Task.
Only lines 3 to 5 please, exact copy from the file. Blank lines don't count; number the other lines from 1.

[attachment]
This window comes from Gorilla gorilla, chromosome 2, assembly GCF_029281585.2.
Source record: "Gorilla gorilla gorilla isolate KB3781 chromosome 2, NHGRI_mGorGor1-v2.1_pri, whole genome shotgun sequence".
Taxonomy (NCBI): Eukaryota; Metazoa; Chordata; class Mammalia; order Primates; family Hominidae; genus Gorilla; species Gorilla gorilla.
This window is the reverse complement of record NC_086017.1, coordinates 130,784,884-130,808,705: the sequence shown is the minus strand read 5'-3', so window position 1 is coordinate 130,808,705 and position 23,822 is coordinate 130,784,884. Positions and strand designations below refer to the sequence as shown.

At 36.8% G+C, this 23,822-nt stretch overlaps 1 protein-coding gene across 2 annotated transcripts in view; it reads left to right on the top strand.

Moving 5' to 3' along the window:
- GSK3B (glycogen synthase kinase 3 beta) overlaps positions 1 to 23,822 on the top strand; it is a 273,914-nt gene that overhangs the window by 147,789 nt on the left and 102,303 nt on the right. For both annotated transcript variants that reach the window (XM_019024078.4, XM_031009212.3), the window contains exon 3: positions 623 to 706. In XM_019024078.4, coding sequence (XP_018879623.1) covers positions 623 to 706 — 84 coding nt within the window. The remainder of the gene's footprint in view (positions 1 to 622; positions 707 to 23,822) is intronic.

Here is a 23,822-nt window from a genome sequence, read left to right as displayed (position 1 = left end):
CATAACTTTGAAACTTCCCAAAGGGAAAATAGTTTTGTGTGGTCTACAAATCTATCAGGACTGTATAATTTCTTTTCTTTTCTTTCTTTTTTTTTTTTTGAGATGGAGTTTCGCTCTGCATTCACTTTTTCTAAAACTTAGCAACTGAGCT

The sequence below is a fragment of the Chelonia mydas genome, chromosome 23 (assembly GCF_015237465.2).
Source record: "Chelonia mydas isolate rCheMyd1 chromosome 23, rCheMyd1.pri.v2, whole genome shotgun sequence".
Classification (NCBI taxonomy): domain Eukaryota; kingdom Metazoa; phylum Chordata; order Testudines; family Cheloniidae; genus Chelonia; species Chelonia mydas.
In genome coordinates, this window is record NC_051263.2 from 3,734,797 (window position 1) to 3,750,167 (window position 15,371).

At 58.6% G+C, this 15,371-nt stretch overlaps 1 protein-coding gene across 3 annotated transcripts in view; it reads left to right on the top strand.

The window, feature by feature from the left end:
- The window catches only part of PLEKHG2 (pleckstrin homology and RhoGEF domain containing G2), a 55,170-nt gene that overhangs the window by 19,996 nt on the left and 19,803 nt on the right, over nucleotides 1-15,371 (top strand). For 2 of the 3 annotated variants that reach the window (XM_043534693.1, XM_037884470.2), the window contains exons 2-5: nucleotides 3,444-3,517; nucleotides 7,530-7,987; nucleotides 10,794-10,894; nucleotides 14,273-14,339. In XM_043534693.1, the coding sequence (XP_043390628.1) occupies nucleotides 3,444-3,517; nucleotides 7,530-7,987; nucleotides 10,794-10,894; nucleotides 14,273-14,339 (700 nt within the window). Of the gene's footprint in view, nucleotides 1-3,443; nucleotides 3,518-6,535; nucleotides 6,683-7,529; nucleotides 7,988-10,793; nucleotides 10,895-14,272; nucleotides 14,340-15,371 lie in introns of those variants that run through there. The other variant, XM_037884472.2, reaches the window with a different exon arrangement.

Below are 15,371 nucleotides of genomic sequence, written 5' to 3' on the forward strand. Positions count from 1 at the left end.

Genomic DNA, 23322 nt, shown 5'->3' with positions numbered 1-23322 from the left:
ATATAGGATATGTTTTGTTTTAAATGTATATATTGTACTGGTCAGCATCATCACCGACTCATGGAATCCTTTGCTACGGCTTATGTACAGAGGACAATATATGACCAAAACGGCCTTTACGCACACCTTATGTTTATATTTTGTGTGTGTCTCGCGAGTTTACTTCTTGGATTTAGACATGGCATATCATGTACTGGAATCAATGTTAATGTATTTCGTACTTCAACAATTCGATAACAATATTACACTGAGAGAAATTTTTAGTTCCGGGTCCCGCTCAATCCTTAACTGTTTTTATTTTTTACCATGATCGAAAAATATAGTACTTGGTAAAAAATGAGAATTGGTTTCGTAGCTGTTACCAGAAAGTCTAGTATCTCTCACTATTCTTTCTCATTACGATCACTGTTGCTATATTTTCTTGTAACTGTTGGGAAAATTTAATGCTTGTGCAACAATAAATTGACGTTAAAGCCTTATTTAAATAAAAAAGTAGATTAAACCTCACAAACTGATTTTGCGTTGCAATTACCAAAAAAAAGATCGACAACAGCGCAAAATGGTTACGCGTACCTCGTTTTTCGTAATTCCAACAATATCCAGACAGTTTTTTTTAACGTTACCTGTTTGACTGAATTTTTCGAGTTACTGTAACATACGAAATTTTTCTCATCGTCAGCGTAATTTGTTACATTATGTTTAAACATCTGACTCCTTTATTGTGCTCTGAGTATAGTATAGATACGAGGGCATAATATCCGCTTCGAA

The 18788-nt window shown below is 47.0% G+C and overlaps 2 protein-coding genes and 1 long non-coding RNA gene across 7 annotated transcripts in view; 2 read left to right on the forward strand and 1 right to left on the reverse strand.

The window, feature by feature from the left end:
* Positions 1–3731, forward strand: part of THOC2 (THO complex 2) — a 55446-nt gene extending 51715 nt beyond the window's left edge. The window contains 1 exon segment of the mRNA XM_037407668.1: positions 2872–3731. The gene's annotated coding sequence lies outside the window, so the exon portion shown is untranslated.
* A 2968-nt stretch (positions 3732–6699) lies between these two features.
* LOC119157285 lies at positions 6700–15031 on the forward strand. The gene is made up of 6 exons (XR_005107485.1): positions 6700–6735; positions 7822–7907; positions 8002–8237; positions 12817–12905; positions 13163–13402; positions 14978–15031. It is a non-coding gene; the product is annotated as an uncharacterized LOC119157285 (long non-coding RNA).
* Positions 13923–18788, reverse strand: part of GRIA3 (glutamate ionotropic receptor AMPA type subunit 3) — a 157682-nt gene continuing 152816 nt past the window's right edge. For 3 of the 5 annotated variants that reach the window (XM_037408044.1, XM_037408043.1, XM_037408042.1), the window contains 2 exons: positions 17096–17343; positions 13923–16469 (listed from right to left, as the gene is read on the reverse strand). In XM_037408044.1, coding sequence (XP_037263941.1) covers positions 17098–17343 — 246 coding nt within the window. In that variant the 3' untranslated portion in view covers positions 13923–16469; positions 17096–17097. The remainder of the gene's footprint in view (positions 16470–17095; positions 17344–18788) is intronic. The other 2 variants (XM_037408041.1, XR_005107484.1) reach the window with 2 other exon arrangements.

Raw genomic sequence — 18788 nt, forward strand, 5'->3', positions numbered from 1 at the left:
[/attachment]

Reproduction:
Taxonomy (NCBI): Eukaryota; Metazoa; Chordata; class Mammalia; order Primates; family Hominidae; genus Gorilla; species Gorilla gorilla.
This window is the reverse complement of record NC_086017.1, coordinates 130,784,884-130,808,705: the sequence shown is the minus strand read 5'-3', so window position 1 is coordinate 130,808,705 and position 23,822 is coordinate 130,784,884. Positions and strand designations below refer to the sequence as shown.

At 36.8% G+C, this 23,822-nt stretch overlaps 1 protein-coding gene across 2 annotated transcripts in view; it reads left to right on the top strand.